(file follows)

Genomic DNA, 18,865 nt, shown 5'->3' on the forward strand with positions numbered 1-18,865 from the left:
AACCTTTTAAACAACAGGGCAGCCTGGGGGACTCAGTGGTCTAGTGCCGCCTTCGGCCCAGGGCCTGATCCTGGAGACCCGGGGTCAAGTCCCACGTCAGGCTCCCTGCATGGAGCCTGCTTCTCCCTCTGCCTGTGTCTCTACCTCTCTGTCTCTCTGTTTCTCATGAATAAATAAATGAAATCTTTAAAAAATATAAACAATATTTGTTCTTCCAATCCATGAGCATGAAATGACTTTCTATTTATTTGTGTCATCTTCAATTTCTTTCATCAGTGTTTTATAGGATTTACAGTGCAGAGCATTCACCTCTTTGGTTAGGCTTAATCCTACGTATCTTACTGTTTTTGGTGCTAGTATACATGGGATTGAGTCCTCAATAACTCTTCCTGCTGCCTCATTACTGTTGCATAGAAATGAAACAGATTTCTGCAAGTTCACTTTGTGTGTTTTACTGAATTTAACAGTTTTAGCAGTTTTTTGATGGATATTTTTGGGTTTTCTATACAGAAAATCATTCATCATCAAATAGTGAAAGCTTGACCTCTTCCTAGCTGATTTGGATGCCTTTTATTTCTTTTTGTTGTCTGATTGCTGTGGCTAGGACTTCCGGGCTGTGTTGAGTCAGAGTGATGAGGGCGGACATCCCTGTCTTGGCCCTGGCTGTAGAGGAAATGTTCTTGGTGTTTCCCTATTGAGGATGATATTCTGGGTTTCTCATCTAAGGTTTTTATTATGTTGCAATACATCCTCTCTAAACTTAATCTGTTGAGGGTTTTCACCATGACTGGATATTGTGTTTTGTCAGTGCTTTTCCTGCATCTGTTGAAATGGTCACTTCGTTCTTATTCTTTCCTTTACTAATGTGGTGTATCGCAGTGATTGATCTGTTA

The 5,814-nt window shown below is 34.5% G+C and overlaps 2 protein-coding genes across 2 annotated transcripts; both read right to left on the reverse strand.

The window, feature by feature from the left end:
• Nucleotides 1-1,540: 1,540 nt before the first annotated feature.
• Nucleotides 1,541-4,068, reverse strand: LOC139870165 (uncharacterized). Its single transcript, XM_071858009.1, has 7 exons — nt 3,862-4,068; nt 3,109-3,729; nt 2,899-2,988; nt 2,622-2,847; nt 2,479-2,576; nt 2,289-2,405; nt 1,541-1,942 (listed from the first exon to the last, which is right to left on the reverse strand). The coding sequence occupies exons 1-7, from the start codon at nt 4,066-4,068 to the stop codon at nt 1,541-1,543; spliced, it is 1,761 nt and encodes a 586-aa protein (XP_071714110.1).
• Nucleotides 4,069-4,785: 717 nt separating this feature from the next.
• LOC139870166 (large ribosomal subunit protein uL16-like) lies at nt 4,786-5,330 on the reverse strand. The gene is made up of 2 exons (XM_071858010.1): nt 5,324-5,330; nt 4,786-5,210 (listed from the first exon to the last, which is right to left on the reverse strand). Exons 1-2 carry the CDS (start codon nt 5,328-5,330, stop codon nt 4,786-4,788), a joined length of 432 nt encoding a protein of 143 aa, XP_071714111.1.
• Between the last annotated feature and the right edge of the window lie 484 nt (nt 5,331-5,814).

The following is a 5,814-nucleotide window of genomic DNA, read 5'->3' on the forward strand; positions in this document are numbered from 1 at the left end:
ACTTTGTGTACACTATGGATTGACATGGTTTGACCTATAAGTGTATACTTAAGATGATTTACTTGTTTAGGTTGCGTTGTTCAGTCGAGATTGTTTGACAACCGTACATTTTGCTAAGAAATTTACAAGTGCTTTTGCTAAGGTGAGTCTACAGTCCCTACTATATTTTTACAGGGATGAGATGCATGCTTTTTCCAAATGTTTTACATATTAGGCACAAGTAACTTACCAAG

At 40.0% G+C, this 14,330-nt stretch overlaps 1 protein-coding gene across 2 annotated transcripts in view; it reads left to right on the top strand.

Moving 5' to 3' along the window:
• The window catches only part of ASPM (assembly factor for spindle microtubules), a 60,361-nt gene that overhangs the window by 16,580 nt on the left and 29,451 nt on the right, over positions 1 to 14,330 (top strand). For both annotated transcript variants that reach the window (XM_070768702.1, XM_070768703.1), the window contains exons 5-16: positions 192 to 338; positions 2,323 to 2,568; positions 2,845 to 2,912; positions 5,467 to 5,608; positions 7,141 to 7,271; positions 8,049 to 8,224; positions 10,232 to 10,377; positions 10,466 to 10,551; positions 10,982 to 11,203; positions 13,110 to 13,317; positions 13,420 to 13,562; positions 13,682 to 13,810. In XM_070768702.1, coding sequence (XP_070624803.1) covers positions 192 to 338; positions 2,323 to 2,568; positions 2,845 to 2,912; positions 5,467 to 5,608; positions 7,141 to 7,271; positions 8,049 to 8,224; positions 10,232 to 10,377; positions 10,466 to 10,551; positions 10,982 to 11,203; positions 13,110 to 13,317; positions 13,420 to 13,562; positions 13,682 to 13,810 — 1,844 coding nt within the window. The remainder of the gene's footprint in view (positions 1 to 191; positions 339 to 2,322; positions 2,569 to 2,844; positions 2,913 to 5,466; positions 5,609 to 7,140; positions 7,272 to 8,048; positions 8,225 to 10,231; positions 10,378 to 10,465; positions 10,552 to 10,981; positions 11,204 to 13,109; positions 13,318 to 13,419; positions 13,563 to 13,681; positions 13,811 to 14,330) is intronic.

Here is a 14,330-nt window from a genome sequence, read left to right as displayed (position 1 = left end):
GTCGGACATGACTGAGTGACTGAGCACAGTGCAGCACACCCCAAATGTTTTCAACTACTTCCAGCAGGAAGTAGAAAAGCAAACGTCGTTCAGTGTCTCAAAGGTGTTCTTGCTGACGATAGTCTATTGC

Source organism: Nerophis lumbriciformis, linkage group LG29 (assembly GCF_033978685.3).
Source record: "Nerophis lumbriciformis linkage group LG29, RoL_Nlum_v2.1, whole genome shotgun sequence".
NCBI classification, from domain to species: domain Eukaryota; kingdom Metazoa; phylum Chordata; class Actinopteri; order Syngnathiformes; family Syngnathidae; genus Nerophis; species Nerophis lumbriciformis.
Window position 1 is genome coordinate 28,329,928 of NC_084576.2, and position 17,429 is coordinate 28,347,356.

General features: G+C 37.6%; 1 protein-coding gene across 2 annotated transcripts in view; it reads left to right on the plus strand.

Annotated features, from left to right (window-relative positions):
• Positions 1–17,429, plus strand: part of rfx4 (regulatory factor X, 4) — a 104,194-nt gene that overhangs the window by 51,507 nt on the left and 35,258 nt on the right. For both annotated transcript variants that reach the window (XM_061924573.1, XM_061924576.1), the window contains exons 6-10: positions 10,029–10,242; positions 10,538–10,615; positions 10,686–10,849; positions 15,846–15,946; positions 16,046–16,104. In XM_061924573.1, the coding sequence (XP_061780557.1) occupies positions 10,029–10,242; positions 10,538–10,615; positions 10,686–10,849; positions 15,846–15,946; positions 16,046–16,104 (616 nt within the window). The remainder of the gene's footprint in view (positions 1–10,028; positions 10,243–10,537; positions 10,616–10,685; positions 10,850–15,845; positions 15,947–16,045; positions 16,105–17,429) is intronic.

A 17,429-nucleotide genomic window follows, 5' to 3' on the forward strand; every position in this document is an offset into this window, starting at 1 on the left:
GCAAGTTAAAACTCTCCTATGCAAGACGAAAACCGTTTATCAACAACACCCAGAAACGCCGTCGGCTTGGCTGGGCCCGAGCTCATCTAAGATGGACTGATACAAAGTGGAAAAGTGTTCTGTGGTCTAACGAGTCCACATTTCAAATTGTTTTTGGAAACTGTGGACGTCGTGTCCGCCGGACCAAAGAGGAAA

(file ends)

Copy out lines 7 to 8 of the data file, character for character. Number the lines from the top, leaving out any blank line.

• Nucleotides 4,069-4,785: 717 nt separating this feature from the next.
• LOC139870166 (large ribosomal subunit protein uL16-like) lies at nt 4,786-5,330 on the reverse strand. The gene is made up of 2 exons (XM_071858010.1): nt 5,324-5,330; nt 4,786-5,210 (listed from the first exon to the last, which is right to left on the reverse strand). Exons 1-2 carry the CDS (start codon nt 5,328-5,330, stop codon nt 4,786-4,788), a joined length of 432 nt encoding a protein of 143 aa, XP_071714111.1.